The United States has concluded that an attack on Saudi oil facilities was launched from Iran, a US official said Tuesday as Vice President Mike Pence again warned that the US military is “locked and loaded” for a possible response.
The official, speaking to AFP on condition of anonymity, said the strike involved cruise missiles and that evidence would be presented at the UN General Assembly next week.
Pence announced that Secretary of State Mike Pompeo was on his way to Saudi Arabia to “discuss our response.”
“As the president said, we don’t want war with anybody but the United States is prepared,” Pence said in a speech to the Heritage Foundation think tank in Washington.
“We’re locked and loaded and we’re ready to defend our interests and allies in the region, make no mistake about it,” he said, echoing President Donald Trump’s words on Monday.
The apparent hardening of the US position came as Iran’s supreme leader ruled out negotiations with Washington “at any level.”
However, continuing days of mixed messaging from the White House, spokesman Hogan Gidley refused to rule out a possible — albeit now highly unlikely — encounter between Trump and Iranian President Hassan Rouhani at the United Nations next week.
Trump is “obligated to try and find peace,” he said.
– Iran-Saudi proxy war –
Yemen’s Iranian-backed Huthi rebels claimed responsibility for Saturday’s oil installation attacks, which halved output from the petro-state, the world’s biggest crude producer and a close ally of Washington.
The Huthis are at war with Saudi-backed forces in Yemen, turning the impoverished nation into a proxy battlefield for bitter regional rivals Tehran and Riyadh.
The increasingly complex conflict dovetails with the Trump administration’s attempt to curb Iranian power through a “maximum pressure” campaign of crippling economic sanctions.
Trump began that campaign after unilaterally pulling out of a 2015 international deal meant to reward Iran for allowing restrictions on its nuclear industry. He says that Tehran is secretly cheating and trying to build nuclear weapons and must be stopped.
Supreme leader Ayatollah Ali Khamenei said Washington’s real goal was to bring his country to its knees.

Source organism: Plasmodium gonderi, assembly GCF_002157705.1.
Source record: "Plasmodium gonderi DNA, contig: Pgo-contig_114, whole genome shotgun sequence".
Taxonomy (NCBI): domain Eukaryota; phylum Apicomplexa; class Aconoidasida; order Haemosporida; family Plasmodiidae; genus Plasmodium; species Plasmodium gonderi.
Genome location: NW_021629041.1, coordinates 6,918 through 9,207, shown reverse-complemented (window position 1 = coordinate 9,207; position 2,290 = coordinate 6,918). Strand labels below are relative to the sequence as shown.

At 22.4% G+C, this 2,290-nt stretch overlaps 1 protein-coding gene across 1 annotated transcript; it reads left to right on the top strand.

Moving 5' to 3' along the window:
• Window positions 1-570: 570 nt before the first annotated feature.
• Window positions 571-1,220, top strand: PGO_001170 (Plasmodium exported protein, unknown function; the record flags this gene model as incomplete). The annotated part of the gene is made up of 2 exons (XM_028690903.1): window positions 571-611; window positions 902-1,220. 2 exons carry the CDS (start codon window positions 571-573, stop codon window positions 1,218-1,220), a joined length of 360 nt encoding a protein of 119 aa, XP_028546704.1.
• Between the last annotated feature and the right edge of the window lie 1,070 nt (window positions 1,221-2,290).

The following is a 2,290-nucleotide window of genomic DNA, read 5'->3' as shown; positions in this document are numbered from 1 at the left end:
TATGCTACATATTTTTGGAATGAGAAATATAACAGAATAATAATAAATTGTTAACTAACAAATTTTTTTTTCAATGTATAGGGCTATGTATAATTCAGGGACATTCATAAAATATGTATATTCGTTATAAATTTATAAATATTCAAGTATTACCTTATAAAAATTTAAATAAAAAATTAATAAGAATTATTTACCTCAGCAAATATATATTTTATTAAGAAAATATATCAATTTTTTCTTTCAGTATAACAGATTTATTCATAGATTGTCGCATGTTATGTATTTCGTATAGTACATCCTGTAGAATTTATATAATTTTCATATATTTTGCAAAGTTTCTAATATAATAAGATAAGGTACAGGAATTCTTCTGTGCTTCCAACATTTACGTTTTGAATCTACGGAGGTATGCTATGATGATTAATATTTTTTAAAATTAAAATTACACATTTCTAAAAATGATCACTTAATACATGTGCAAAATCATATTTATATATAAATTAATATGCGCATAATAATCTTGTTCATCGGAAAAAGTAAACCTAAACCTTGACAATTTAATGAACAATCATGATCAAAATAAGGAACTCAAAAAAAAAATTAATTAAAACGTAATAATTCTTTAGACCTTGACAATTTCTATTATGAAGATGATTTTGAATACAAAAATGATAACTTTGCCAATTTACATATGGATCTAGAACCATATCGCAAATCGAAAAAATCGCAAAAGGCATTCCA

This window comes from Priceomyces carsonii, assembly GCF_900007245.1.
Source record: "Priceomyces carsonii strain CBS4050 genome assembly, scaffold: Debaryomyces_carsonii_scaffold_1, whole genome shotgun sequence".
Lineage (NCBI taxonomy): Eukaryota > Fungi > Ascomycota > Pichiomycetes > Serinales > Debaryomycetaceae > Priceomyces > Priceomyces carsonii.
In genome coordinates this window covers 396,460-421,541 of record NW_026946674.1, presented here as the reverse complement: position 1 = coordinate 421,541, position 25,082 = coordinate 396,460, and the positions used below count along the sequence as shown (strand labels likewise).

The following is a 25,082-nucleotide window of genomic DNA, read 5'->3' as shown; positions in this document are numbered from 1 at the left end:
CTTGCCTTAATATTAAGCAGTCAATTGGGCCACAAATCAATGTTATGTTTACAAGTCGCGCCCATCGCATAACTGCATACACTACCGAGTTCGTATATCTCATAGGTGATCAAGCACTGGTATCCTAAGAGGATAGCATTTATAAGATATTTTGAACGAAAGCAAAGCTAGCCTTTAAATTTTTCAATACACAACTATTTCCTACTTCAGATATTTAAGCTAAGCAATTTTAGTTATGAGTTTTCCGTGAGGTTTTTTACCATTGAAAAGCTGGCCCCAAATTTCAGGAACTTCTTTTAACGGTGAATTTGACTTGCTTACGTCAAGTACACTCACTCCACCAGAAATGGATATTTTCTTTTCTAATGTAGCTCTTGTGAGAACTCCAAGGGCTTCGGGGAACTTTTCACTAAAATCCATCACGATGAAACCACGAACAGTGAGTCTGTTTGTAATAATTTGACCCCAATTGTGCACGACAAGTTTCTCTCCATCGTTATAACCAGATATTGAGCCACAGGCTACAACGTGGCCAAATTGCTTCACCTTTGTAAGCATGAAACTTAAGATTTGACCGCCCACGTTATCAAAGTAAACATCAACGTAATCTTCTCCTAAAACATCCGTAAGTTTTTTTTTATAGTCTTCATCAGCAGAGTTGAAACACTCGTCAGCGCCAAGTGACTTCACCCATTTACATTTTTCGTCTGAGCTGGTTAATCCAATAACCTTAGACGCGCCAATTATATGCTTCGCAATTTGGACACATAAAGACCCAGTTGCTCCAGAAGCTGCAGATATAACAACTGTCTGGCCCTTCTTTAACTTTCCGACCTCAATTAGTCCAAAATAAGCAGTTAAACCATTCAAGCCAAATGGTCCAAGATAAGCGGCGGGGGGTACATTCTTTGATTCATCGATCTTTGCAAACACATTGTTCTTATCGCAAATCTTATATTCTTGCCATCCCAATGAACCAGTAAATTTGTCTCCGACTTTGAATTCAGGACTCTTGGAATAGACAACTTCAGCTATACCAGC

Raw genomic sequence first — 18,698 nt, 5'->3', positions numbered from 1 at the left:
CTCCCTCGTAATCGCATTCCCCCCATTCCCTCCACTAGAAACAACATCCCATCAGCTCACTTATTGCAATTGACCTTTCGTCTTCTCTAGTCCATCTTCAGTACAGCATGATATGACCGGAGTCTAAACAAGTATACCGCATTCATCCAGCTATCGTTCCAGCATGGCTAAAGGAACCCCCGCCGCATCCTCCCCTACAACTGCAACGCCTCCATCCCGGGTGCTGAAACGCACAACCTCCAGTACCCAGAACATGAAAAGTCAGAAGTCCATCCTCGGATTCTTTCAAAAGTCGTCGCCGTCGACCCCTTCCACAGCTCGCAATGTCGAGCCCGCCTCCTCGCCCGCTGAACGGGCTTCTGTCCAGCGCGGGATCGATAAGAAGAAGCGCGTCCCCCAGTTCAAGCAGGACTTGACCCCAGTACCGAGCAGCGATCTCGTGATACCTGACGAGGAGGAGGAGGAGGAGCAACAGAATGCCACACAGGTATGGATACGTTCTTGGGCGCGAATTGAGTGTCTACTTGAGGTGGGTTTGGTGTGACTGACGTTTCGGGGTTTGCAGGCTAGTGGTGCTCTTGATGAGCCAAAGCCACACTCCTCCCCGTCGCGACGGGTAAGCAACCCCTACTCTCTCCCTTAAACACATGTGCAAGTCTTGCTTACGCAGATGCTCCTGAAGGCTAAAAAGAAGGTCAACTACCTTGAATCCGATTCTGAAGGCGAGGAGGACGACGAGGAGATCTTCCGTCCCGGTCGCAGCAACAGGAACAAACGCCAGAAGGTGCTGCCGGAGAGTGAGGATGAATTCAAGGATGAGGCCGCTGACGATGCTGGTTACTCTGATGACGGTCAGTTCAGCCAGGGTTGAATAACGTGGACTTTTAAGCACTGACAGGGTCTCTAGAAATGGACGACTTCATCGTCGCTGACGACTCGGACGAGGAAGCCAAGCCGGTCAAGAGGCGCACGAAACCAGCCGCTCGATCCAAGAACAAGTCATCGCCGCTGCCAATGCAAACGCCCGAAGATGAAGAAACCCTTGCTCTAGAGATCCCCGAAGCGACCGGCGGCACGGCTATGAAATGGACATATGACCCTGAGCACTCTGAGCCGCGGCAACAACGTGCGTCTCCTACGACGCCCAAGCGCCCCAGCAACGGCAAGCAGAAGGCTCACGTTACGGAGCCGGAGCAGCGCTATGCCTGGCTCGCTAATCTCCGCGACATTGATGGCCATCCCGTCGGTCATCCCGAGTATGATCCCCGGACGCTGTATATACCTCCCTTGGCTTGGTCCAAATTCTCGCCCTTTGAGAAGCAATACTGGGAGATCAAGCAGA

“The policy of ‘maximum pressure’ against the Iranian nation is worthless and all Islamic Republic of Iran officials unanimously believe there will be no negotiations with the US at any level,” he said in a televised address.
Khamenei also said that as long as sanctions are in place, direct talks are impossible, including a meeting at the UN.
“Without this, no negotiations will happen at any level between the Islamic Republic of Iran’s officials and the Americans, not during the visit to New York or any other visit,” he said.
– Support for war? –
Whether the new stage of the long-running US-Iranian standoff leads to a shooting war is the big unknown.
Saudi Arabia, which has bought huge quantities of US weaponry, is considered a strategic ally in the region, second to Israel, another bitter foe of Iran.
Trump called off a retaliatory US missile attack on Iran in June after the Iranians shot down a spy drone. He said he did not want to kill what generals told him could be up to 150 people.
He has indicated that he may no longer feel that restraint.
“I’m not looking to get into new conflict, but sometimes you have to,” he said Monday. “That was a very large attack, and it could be met by an attack many, many times larger.”
US Secretary of Defense Mark Esper labelled Iran a destabilizing force in the region, but stopped short of directly accusing Tehran over the strikes.
The US military, he said, was working with its partners to “address this unprecedented attack.”
In Congress, Republican Senator Mitt Romney told reporters that the United States should not be drawn into war. “Saudi Arabia is fully capable, with the weapons we’ve sold them, to respond in a way they think is appropriate,” he said.